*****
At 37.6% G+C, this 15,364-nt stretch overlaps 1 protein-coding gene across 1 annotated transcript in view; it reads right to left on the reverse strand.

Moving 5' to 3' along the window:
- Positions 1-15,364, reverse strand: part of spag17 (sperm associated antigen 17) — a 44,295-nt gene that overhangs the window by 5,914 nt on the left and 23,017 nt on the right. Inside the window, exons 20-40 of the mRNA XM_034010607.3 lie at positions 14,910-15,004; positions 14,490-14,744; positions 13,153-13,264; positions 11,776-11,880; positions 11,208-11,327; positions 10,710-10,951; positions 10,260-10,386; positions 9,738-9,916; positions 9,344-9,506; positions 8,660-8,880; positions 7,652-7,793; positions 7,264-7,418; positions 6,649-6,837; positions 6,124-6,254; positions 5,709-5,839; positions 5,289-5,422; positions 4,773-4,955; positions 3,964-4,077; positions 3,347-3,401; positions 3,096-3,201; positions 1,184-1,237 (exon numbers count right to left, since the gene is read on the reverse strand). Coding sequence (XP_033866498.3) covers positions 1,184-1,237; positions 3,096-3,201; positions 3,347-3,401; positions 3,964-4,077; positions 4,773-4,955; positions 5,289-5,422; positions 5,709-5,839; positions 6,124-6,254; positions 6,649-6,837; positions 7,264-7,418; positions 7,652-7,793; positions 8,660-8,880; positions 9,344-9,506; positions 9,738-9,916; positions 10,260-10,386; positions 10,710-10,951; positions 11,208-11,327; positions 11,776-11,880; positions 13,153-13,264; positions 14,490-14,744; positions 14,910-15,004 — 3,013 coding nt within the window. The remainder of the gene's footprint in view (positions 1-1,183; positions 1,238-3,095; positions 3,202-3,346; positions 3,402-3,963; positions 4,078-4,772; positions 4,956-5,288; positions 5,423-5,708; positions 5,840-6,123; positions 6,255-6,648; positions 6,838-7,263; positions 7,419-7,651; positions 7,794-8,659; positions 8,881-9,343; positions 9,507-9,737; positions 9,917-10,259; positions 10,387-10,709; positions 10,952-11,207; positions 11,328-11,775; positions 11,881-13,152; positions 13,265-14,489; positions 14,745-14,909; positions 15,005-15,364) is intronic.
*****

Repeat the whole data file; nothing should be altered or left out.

At 37.6% G+C, this 15,364-nt stretch overlaps 1 protein-coding gene across 1 annotated transcript in view; it reads right to left on the reverse strand.

Moving 5' to 3' along the window:
- Positions 1-15,364, reverse strand: part of spag17 (sperm associated antigen 17) — a 44,295-nt gene that overhangs the window by 5,914 nt on the left and 23,017 nt on the right. Inside the window, exons 20-40 of the mRNA XM_034010607.3 lie at positions 14,910-15,004; positions 14,490-14,744; positions 13,153-13,264; positions 11,776-11,880; positions 11,208-11,327; positions 10,710-10,951; positions 10,260-10,386; positions 9,738-9,916; positions 9,344-9,506; positions 8,660-8,880; positions 7,652-7,793; positions 7,264-7,418; positions 6,649-6,837; positions 6,124-6,254; positions 5,709-5,839; positions 5,289-5,422; positions 4,773-4,955; positions 3,964-4,077; positions 3,347-3,401; positions 3,096-3,201; positions 1,184-1,237 (exon numbers count right to left, since the gene is read on the reverse strand). Coding sequence (XP_033866498.3) covers positions 1,184-1,237; positions 3,096-3,201; positions 3,347-3,401; positions 3,964-4,077; positions 4,773-4,955; positions 5,289-5,422; positions 5,709-5,839; positions 6,124-6,254; positions 6,649-6,837; positions 7,264-7,418; positions 7,652-7,793; positions 8,660-8,880; positions 9,344-9,506; positions 9,738-9,916; positions 10,260-10,386; positions 10,710-10,951; positions 11,208-11,327; positions 11,776-11,880; positions 13,153-13,264; positions 14,490-14,744; positions 14,910-15,004 — 3,013 coding nt within the window. The remainder of the gene's footprint in view (positions 1-1,183; positions 1,238-3,095; positions 3,202-3,346; positions 3,402-3,963; positions 4,078-4,772; positions 4,956-5,288; positions 5,423-5,708; positions 5,840-6,123; positions 6,255-6,648; positions 6,838-7,263; positions 7,419-7,651; positions 7,794-8,659; positions 8,881-9,343; positions 9,507-9,737; positions 9,917-10,259; positions 10,387-10,709; positions 10,952-11,207; positions 11,328-11,775; positions 11,881-13,152; positions 13,265-14,489; positions 14,745-14,909; positions 15,005-15,364) is intronic.